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Following are some general DOs and DON'Ts by Daniel H. Ludlow, director of Correlation Review for the Church, pertaining to the study of the Book of Mormon. The list is from "Getting the Most Out of the Book of Mormon," a set of two cassette tapes produced by Deseret Book Co.

-Do become well acquainted with the five major sets of plates so that you can determine precisely what sections and teachings and events of your present Book of Mormon come from each of these sets of plates.-Do develop your own chart of the major dates, events, and names of the Book of Mormon, including a list of the Church, civil, and military leaders.

-Do become oriented to the relative location of three or four of the major lands in the Book of Mormon (such as Nephi, Zarahemla, Bountiful, and "the land of our first inheritance") and be aware of which major events occur in each of these lands.

-Do learn all of the names of the books of the Book of Mormon in the order in which they appear so you can easily locate the books and find references in them. There are only 15 of these (compared with 66 books in the Bible: 39 in the Old Testament, and 27 in the New Testament).

-Do develop a personal meaningful marking system. Use different colored pencils. You remember about 70 percent of what yo udo but only about 10 percent of what you read.

-Do become acquainted with the doctrinal teachings of the Book of Mormon. It contains the "fulness of the gospel" of salvation. In other words, it contains instructions on everything you need to know and do in order to go back into the presence of God. As Joseph Smith said: "A man can get nearer to God by abiding by its precepts than by any other book."

-Do pray about what you've read.

-Do bear your testimony concerning its truthfulness.

-Don't claim that the Book of Mormon is primarily a history book, or a book on archaeology, or a book that tells everything about all the people who lived in all the lands of the Americas before the coming of Columbus. Limit your claims and purposes of the book to those of the original writers and engravers.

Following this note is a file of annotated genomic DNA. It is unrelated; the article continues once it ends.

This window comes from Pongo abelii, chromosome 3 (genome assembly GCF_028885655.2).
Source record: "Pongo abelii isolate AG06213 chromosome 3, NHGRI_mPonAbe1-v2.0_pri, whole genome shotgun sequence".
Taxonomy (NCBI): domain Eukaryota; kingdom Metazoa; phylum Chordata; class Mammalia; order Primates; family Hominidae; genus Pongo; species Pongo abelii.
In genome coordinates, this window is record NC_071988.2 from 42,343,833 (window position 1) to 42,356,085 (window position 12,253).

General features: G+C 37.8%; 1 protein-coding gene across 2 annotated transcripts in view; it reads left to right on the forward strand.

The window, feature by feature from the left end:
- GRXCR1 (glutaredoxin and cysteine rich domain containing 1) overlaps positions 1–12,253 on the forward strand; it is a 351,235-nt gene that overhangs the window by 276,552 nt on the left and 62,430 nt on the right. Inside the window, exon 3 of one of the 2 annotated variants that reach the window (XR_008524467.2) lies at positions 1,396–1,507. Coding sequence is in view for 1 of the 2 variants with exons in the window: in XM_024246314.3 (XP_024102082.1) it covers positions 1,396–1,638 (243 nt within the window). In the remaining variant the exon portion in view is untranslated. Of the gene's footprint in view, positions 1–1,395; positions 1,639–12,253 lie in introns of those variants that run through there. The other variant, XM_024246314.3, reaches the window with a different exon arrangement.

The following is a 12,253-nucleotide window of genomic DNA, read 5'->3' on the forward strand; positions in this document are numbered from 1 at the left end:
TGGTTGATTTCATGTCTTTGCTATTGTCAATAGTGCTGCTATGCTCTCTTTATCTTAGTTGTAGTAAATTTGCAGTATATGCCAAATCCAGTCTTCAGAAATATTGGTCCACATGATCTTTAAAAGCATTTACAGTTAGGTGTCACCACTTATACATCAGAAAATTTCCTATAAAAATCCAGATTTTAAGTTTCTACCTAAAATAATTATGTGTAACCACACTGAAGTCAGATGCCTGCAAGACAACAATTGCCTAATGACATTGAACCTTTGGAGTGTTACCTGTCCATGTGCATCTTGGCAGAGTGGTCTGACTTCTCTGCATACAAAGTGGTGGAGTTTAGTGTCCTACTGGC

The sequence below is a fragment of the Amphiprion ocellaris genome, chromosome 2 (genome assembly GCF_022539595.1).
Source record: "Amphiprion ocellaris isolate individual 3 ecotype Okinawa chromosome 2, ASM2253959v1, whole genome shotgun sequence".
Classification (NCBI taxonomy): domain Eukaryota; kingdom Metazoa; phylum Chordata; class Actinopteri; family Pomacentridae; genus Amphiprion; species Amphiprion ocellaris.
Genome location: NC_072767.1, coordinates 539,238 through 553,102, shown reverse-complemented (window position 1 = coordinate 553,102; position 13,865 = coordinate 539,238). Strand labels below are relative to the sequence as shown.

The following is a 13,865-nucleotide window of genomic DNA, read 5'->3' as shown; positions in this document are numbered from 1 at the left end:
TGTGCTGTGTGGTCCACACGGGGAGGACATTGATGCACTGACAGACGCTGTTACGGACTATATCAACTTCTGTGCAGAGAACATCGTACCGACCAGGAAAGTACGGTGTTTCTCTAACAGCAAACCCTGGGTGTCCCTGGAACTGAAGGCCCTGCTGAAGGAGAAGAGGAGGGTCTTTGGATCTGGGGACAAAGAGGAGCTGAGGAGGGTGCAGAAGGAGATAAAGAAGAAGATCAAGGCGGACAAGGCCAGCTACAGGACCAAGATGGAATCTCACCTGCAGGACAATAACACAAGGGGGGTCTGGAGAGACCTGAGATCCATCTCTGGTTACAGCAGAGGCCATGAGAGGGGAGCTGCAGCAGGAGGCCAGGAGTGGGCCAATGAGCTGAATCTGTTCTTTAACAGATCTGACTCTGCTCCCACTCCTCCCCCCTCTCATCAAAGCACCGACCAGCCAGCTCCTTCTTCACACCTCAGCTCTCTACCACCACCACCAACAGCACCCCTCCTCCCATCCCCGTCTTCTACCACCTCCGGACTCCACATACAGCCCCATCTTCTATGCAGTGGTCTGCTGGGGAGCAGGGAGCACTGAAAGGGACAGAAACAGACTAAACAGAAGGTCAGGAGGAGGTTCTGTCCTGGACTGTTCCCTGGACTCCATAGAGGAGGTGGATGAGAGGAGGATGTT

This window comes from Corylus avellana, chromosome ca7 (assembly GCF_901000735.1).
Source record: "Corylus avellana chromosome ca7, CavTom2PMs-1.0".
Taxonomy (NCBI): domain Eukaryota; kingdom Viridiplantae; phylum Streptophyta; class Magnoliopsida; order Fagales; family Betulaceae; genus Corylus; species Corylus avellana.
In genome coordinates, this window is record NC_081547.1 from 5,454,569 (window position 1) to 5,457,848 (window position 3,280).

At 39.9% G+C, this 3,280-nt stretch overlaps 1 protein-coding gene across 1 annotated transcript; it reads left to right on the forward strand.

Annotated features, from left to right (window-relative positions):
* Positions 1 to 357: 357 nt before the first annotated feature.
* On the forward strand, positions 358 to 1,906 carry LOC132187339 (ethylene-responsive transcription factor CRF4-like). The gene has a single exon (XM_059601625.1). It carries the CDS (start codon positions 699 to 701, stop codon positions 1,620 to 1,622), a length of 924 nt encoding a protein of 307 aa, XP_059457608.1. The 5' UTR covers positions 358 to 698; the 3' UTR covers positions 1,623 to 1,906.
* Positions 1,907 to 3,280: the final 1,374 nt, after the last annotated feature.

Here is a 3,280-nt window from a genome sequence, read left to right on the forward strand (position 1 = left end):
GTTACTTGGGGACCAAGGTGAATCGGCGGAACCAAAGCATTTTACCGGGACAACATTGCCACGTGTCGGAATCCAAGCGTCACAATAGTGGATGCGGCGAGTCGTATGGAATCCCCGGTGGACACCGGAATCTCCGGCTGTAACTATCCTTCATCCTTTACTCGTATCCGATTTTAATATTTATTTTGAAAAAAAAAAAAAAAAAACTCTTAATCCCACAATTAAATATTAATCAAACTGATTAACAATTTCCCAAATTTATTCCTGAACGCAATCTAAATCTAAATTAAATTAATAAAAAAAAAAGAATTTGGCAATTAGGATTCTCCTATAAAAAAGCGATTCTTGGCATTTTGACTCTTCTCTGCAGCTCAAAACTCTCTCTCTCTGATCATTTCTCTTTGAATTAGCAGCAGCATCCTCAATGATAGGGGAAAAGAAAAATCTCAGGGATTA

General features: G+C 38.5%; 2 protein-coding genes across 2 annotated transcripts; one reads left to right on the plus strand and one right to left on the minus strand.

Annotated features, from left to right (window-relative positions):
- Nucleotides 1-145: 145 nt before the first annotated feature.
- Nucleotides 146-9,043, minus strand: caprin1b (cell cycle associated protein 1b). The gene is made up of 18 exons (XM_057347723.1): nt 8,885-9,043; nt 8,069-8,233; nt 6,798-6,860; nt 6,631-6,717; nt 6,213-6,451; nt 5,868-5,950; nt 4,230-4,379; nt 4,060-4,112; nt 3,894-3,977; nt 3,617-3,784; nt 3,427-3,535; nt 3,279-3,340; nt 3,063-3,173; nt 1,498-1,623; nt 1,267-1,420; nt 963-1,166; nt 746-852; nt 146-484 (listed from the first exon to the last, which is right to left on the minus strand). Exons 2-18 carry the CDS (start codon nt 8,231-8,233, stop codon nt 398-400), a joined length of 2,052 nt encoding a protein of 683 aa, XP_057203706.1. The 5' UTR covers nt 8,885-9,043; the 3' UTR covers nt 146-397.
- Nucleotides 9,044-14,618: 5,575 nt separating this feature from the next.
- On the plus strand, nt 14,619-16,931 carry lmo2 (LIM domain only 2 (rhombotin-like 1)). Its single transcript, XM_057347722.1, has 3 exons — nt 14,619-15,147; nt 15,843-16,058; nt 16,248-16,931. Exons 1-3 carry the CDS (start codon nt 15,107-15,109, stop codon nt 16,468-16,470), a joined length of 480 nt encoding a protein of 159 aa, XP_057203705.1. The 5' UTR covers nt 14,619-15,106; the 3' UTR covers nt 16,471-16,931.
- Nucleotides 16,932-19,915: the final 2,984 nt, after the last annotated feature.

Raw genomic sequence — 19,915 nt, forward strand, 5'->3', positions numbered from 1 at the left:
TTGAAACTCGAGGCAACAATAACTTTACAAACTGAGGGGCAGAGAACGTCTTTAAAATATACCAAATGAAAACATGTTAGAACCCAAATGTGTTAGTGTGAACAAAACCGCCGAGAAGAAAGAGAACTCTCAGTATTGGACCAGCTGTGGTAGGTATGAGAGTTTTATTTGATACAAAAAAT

-Don't become too concerned about the exact geography and location of the various cities and lands mentioned in the Book of Mormon. You might have in mind the relationship of the major lands and cities to each other, but do not become so preoccupied with their exact locations in relationship to current lands and cities that it diverts your attention from the major religious messages of the Book of Mormon.

-Don't let differences in the suggested pronunciation of the names of the Book of Mormon bother you unduly. Many of these names are of Hebrew origin; and others, such as most of the names in the Book of Ether, come from an even earlier culture.

-Don't become unduly concerned about the changes that have been made in the various editions and printings of the Book of Mormon. The 1981 edition is the most accurate of all, and is faithful to the printers manuscript and to what we have of the dictated (or original) manuscript. There have been no major doctrinal errors or changes in any of the editions.

-Don't let any criticisms of the Book of Mormon by anti-LDS critics bother you, even for one second. Almost invariably their criticisms are without substance; they are a sort of smoke screen to serve as a weak excuse and defense for their not having paid the price of reading the Book of Mormon itself and praying about its truthfulness.